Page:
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Go Back   SailNet Community > On Board > Boat Review and Purchase Forum > Sailboat Design and Construction
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  #1  
Old 07-05-2008
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Is this gash fixable?

I just acquired a '72 MacGregor Venture 2-22. It needs alot of work, but what concerns me most is this gash below the waterline.

Picasa Web Albums - James - Project Boat

Picasa Web Albums - James - Project Boat

If its repairable, I'm prepared to learn all I can and fix this boat up. But if not, there isn't any point in doing anything to it.

Any thoughts?
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Old 07-05-2008
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JC...We would have gotten around to all your questions on your other thread...I can tell your excited and want answers NOW...

1) It's fiberglass!...anything ( almost ) is fixable..

2) What is the rusting streaks coming from the damaged area?


Edit....First impressions....dont try to turn this into a show boat....a little money a lot of sailing ( inshore ) and move on...with that in mind you can have a capable boat to learn on...very cheap

Last edited by Stillraining; 07-05-2008 at 09:40 PM.
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Old 07-05-2008
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Hah.. sorry. Yes I am eager. However not being entirely new to forums I figure that 80% of the people who look in the maint/help threads don't read things like Hello.

As for the streaks, the cabin hatch was left open and water was getting into the cabin, as well as there is some sort of vent at the bow that has no cover.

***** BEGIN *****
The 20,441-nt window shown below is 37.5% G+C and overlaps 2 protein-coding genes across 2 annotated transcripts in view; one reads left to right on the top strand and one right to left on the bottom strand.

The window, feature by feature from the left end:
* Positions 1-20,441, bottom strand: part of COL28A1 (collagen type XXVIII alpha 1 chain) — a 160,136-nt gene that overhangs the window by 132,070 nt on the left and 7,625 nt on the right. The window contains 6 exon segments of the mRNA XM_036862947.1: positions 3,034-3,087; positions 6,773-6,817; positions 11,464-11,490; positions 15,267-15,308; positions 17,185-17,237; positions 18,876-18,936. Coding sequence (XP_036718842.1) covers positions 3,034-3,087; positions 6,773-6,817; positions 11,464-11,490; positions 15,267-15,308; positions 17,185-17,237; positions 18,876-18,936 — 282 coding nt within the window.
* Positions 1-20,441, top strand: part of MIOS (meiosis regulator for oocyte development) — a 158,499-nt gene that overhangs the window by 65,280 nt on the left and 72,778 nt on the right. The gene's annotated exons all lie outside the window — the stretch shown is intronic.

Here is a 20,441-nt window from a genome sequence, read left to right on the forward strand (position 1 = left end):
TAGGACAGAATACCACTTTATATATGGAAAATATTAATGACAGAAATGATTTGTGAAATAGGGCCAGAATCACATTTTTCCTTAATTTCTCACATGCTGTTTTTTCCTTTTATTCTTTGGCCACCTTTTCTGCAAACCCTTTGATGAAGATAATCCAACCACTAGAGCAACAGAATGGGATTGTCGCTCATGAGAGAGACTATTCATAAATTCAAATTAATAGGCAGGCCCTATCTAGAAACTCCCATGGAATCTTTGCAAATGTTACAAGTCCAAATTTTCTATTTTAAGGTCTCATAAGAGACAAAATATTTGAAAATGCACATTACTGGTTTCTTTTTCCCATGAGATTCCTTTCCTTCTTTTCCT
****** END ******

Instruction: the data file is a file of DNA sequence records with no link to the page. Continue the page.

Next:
I can only assume that water got into the compartment on the inside and leaked out through the crack.

I got the boat from my father-in-law and he got it pretty much in the condition its in new about 5 years ago.

I haven't dug around the area where the gash is and I'm just worried how much I'll have to but out to fix it.

Would there be a size limit that wouldn't be 'safe' to have a patch under the waterline?
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Old 07-05-2008
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Yes. What you need to do is cut it out until you reach the point where the gash is all gone and you have solid parent material. Don't try fixing it without knowing where the gash really ends. Then evaluate how to rebuild the hole with new fiberglass. I suspect that boat is solid fiberglass but very thin. If I am wrong and it has a wood core, you gotta get any wet or damaged wood out of there.

Have fun......

C
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Old 07-05-2008
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OK..

The reason I asked is possible rusting of internal shroud anchors...but it looks too low for that anyway...

1) Have you any fiber glassing experience at all?

2) Are you willing to learn and read a book about it?

3) It ain't rocket science

4) Follow advice of SYM and do some exploring of the surrounding area with a hammer tapping lightly on the hull to find solid glass...you are looking to isolate the mushy sounding thud of damaged glass to the solid higher pitched knock of good glass..This will be a good indication of your damaged area...of course you will be feathering back farther into good glass, but this will tell you within a couple minutes if the whole side of the boat is fractured or if its limited to what we see in the photos..
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Old 07-05-2008
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Quote:
Originally Posted by Stillraining View Post
OK..
The reason I asked is possible rusting of internal shroud anchors...but it looks too low for that anyway...
No core, and the gash is actually on the bottom more than the side. The interior picture is inside one of the bench compartments in the cabin.

Quote:
Originally Posted by Stillraining View Post
1) Have you any fiber glassing experience at all?
A little, meaning I've put down glass and mixed resin once.

Quote:
Originally Posted by Stillraining View Post
2) Are you willing to learn and read a book about it?
I've never been afraid to try something new, and hey, since I got the hull for free whats the worse I could do, make it not seaworthy?

Quote:
Originally Posted by Stillraining View Post